Loan Market Choked As World Bank Raises The Alarm Over Rising Demand … Developing Countries Face Headwinds

The World Bank said on Monday it expects its nonmarket rate lending to top $43 billion in the current fiscal year as developing countries face economic headwinds, bringing its total for the past four years to more than $150 billion.
The multilateral lender said its International Bank for Reconstruction and Development (IBRD) and International Development Association (IDA) divisions are on pace to exceed the combined $42.4 billion reached in the fiscal year ended July 1, 2015.
IBRD lending in fiscal 2016 will exceed $25 billion, compared with $23.5 billion in fiscal 2015. A decade ago, the IBRD lent about $14 billion, but peaked at $44 billion in fiscal 2010 as the financial crisis stoked demand from middle-income countries.
“We are in a global economy where growth is expected to remain weak, so it is critically important that the World Bank play our traditional role of helping developing countries accelerate growth,” World Bank Group President Jim Yong Kim said in a statement.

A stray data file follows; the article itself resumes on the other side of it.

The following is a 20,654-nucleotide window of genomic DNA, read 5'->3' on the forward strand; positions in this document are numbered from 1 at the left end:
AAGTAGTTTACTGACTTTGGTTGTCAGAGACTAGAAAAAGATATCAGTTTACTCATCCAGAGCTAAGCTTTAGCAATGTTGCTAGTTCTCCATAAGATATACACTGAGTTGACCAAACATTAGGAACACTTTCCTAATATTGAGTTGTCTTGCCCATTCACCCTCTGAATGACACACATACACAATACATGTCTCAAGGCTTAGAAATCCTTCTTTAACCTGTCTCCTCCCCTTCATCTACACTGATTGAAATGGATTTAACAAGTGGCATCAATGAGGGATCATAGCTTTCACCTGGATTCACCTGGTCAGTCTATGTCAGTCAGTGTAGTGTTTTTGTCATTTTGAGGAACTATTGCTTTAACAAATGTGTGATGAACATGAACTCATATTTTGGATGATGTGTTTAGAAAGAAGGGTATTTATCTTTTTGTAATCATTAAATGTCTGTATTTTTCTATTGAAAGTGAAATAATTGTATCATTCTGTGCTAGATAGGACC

In February, the World Bank signed a deal with Peru for $2.5 billion in credit lines to help the Andean copper and gold exporter cope with lower global commodity prices and budget pressures. The bank is also in talks with oil exporter Nigeria on loans tied to policy reforms.
Kim said World Bank lending was “highly complementary” to the International Monetary Fund’s role as the main international crisis lender.
“The use of these types of loans are important because the Bank is basically signaling to the financial markets that a country’s actions are technically solid, the country will follow through on these commitments and the reforms will help and not hurt the poor and vulnerable,” Kim said. 

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